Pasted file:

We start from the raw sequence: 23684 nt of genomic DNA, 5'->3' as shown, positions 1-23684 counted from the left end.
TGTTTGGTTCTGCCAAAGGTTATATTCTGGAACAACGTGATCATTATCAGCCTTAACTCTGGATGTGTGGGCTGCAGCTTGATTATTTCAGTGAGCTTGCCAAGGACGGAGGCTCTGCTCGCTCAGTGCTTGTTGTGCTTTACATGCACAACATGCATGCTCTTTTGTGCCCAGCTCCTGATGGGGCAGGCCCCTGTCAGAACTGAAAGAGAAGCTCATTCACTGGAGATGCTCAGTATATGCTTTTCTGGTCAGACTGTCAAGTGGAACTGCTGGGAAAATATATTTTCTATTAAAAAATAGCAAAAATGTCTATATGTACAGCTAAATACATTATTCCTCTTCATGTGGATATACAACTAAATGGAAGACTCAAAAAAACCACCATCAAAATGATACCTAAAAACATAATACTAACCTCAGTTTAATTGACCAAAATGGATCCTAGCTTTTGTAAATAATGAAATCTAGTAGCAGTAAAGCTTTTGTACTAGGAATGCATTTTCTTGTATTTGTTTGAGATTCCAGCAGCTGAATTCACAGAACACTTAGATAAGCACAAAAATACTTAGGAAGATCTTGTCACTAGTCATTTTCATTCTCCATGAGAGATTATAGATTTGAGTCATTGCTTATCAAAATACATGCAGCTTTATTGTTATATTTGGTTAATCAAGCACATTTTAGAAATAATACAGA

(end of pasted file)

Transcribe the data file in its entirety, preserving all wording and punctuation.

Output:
We start from the raw sequence: 23684 nt of genomic DNA, 5'->3' as shown, positions 1-23684 counted from the left end.
TGTTTGGTTCTGCCAAAGGTTATATTCTGGAACAACGTGATCATTATCAGCCTTAACTCTGGATGTGTGGGCTGCAGCTTGATTATTTCAGTGAGCTTGCCAAGGACGGAGGCTCTGCTCGCTCAGTGCTTGTTGTGCTTTACATGCACAACATGCATGCTCTTTTGTGCCCAGCTCCTGATGGGGCAGGCCCCTGTCAGAACTGAAAGAGAAGCTCATTCACTGGAGATGCTCAGTATATGCTTTTCTGGTCAGACTGTCAAGTGGAACTGCTGGGAAAATATATTTTCTATTAAAAAATAGCAAAAATGTCTATATGTACAGCTAAATACATTATTCCTCTTCATGTGGATATACAACTAAATGGAAGACTCAAAAAAACCACCATCAAAATGATACCTAAAAACATAATACTAACCTCAGTTTAATTGACCAAAATGGATCCTAGCTTTTGTAAATAATGAAATCTAGTAGCAGTAAAGCTTTTGTACTAGGAATGCATTTTCTTGTATTTGTTTGAGATTCCAGCAGCTGAATTCACAGAACACTTAGATAAGCACAAAAATACTTAGGAAGATCTTGTCACTAGTCATTTTCATTCTCCATGAGAGATTATAGATTTGAGTCATTGCTTATCAAAATACATGCAGCTTTATTGTTATATTTGGTTAATCAAGCACATTTTAGAAATAATACAGA